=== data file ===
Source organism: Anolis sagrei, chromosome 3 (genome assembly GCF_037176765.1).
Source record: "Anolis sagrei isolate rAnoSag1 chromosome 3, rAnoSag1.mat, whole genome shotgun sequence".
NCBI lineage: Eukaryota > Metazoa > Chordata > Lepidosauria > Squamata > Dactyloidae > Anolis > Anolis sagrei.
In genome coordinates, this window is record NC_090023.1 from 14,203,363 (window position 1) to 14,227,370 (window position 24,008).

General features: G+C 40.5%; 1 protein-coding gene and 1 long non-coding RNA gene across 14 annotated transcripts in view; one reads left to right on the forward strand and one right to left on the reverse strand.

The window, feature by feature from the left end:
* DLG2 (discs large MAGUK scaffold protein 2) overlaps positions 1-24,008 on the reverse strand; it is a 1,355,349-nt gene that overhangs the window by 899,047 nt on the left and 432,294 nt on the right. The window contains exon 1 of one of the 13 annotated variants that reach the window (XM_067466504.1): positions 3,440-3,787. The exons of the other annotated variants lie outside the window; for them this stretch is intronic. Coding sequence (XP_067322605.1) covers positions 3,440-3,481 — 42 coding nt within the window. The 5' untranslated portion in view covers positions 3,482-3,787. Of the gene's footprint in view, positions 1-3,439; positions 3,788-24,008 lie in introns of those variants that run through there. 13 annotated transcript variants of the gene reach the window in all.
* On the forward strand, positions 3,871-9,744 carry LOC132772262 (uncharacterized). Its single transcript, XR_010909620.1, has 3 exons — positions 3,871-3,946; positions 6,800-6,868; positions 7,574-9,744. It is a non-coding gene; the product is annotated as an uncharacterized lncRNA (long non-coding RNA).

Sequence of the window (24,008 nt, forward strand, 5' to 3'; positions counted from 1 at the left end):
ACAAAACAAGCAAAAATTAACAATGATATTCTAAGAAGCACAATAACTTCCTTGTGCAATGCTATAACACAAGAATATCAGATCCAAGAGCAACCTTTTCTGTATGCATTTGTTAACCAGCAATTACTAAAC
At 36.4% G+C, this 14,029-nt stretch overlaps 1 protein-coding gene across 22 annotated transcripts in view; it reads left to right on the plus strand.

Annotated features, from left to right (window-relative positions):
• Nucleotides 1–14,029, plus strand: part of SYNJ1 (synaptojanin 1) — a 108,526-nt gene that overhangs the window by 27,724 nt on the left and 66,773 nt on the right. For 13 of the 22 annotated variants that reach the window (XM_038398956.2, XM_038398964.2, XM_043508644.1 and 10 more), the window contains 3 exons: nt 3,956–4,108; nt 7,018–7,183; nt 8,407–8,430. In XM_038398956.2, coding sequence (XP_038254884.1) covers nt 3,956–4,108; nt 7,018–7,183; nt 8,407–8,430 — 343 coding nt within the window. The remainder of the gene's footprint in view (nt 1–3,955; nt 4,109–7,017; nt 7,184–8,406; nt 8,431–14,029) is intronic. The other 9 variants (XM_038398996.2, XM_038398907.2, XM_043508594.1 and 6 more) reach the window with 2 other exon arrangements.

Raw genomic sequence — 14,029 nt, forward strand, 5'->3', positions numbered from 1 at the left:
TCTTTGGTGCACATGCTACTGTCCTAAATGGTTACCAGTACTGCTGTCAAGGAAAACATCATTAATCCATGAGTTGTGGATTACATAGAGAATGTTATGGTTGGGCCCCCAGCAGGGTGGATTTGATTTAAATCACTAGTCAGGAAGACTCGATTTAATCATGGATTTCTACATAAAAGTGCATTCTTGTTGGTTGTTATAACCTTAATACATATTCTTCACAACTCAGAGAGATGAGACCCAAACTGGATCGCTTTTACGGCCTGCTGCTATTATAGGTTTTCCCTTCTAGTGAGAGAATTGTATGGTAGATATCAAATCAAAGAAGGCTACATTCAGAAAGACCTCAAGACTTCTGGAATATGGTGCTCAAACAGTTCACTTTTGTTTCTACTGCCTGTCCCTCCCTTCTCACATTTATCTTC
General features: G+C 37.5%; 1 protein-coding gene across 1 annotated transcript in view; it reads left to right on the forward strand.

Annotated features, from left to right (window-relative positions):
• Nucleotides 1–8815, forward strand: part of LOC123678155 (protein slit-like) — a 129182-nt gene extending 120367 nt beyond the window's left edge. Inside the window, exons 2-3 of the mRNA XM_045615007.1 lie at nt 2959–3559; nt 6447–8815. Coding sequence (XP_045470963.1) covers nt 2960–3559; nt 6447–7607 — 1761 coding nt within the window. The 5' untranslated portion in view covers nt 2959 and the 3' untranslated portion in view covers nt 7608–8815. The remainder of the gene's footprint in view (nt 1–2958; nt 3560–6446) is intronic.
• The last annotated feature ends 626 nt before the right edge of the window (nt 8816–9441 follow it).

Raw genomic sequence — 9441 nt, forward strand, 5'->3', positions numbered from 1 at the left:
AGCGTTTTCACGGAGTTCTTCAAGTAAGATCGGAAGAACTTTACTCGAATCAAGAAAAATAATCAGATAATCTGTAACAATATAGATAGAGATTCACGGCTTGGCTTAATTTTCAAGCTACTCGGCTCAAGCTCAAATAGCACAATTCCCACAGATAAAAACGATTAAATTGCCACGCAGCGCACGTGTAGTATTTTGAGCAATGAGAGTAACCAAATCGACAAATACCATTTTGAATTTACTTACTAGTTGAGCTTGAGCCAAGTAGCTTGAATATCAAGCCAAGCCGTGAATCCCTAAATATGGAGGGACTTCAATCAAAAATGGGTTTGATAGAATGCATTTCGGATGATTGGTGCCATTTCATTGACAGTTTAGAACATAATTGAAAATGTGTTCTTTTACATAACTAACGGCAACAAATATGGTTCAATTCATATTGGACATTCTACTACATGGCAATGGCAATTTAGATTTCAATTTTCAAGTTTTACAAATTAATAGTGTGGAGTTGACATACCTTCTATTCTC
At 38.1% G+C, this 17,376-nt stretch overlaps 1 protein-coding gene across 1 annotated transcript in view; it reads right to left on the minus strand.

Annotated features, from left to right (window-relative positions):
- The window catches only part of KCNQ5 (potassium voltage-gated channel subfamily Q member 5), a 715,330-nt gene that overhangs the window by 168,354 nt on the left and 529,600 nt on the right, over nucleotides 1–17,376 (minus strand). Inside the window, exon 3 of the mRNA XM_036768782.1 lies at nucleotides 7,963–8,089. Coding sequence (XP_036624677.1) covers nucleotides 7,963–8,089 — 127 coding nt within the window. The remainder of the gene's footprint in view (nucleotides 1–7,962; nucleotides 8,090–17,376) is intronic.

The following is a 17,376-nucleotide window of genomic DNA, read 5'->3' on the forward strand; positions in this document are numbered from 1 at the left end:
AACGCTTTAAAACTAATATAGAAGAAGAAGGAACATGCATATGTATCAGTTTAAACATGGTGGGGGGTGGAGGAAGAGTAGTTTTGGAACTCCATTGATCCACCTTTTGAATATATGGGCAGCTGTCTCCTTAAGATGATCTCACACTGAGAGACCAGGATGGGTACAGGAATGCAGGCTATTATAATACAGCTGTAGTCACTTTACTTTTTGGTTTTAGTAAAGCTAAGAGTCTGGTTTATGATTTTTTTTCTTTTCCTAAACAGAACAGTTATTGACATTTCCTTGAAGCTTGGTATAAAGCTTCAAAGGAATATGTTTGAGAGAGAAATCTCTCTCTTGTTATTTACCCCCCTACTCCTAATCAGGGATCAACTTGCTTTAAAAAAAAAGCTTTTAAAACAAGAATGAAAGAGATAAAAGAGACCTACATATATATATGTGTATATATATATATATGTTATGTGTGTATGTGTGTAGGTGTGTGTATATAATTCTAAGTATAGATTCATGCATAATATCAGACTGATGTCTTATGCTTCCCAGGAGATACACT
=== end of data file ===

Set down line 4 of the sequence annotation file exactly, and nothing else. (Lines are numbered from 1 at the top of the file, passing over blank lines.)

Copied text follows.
In genome coordinates, this window is record NC_090023.1 from 14,203,363 (window position 1) to 14,227,370 (window position 24,008).